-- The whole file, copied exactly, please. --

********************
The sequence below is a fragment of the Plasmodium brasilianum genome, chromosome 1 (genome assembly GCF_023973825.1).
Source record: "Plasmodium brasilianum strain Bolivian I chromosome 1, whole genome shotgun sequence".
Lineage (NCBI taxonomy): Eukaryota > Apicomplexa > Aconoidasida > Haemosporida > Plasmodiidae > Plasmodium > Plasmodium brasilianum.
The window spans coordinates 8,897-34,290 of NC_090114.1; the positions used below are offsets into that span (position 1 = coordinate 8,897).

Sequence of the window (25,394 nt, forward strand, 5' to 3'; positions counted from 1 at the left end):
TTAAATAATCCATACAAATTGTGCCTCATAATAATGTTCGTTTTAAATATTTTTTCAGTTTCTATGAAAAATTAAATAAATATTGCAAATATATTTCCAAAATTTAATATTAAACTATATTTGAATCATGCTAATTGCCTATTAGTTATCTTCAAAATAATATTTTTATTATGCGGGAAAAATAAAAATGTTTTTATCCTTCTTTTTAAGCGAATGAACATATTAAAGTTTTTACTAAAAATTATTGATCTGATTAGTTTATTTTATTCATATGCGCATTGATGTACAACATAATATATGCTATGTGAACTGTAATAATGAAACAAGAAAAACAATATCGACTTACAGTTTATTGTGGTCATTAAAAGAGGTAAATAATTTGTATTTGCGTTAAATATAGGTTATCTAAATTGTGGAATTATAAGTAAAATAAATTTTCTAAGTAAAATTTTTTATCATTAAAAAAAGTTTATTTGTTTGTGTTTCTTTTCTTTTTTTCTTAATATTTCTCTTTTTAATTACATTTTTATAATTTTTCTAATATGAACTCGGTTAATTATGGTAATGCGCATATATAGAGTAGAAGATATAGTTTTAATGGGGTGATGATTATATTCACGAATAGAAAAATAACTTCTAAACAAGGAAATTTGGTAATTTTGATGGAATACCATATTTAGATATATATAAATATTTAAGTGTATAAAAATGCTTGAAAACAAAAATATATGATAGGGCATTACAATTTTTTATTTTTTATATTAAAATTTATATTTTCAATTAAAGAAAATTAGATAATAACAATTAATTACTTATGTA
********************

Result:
The sequence below is a fragment of the Plasmodium brasilianum genome, chromosome 1 (genome assembly GCF_023973825.1).
Source record: "Plasmodium brasilianum strain Bolivian I chromosome 1, whole genome shotgun sequence".
Lineage (NCBI taxonomy): Eukaryota > Apicomplexa > Aconoidasida > Haemosporida > Plasmodiidae > Plasmodium > Plasmodium brasilianum.
The window spans coordinates 8,897-34,290 of NC_090114.1; the positions used below are offsets into that span (position 1 = coordinate 8,897).

Sequence of the window (25,394 nt, forward strand, 5' to 3'; positions counted from 1 at the left end):
TTAAATAATCCATACAAATTGTGCCTCATAATAATGTTCGTTTTAAATATTTTTTCAGTTTCTATGAAAAATTAAATAAATATTGCAAATATATTTCCAAAATTTAATATTAAACTATATTTGAATCATGCTAATTGCCTATTAGTTATCTTCAAAATAATATTTTTATTATGCGGGAAAAATAAAAATGTTTTTATCCTTCTTTTTAAGCGAATGAACATATTAAAGTTTTTACTAAAAATTATTGATCTGATTAGTTTATTTTATTCATATGCGCATTGATGTACAACATAATATATGCTATGTGAACTGTAATAATGAAACAAGAAAAACAATATCGACTTACAGTTTATTGTGGTCATTAAAAGAGGTAAATAATTTGTATTTGCGTTAAATATAGGTTATCTAAATTGTGGAATTATAAGTAAAATAAATTTTCTAAGTAAAATTTTTTATCATTAAAAAAAGTTTATTTGTTTGTGTTTCTTTTCTTTTTTTCTTAATATTTCTCTTTTTAATTACATTTTTATAATTTTTCTAATATGAACTCGGTTAATTATGGTAATGCGCATATATAGAGTAGAAGATATAGTTTTAATGGGGTGATGATTATATTCACGAATAGAAAAATAACTTCTAAACAAGGAAATTTGGTAATTTTGATGGAATACCATATTTAGATATATATAAATATTTAAGTGTATAAAAATGCTTGAAAACAAAAATATATGATAGGGCATTACAATTTTTTATTTTTTATATTAAAATTTATATTTTCAATTAAAGAAAATTAGATAATAACAATTAATTACTTATGTA